Credentials still valued, but cost, flexibility are barriers

Nearly all the adults without a college degree who participated in a Gallup survey about higher education say that having a credential is valuable.

But cost and flexibility concerns – such as work conflicts – are the top reasons people stopped out before finishing a postsecondary program.  

For the State of Higher Education study, which Gallup and Lumina Foundation partnered on, 14,032 current and prospective college students participated in a web survey in late 2023. Among those surveyed were 6,015 students currently enrolled in a post-high school education program (certificate, associate or bachelor’s degree), 5,012 adults previously enrolled in a program who did not complete a degree and 3,005 adults who have never been enrolled in postsecondary program.

Of those who did not complete a degree, 87% say cost is a “very” or “moderately” important reason they’re not enrolled. That’s closely followed by flexibility concerns: 81% cite work conflicts, 73% say total time to complete and 70% say lack of remote learning options are very or moderately important reasons.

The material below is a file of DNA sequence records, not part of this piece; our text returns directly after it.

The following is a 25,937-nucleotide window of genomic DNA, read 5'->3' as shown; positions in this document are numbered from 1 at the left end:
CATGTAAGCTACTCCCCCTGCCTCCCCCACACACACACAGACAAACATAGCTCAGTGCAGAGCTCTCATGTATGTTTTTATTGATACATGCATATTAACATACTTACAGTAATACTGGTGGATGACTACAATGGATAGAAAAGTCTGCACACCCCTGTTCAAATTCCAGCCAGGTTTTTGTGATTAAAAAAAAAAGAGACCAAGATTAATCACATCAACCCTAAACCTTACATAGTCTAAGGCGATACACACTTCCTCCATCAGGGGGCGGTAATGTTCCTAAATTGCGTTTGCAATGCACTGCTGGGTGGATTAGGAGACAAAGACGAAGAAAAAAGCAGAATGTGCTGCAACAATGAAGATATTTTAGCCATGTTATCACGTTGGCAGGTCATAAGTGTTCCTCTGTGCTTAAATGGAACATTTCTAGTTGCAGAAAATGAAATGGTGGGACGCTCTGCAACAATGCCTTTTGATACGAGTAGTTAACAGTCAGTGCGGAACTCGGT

Of the currently enrolled students surveyed, about a third have considered stopping out of their program within the last six months. Among those considering stopping out, 64% say emotional stress or mental health concerns are significant reasons.

Some good news

The survey reveals that more than 90% of all adults without a college degree say at least one type of credential is “extremely” or “very” valuable. In fact, 59% of unenrolled adults have considered enrolling in additional education in the past two years. That’s up from 44% who said the same in 2021.

Why? Mainly, to improve career outcomes, say 84% of current or prospective students. Outcomes include earning a raise, promotion or a more fulfilling role.

Adults across all enrollment backgrounds see the greatest value in industry certifications, bachelor’s degrees and graduate degrees. Interest in industry certifications has gone up 9 percentage points since 2021.

More than half of survey respondents also said that confidence in the value of the degree or credential and financial aid/scholarships are “very important” reasons they’ll enroll or remain enrolled. That’s followed by an increase in personal income and enjoyment of the program.

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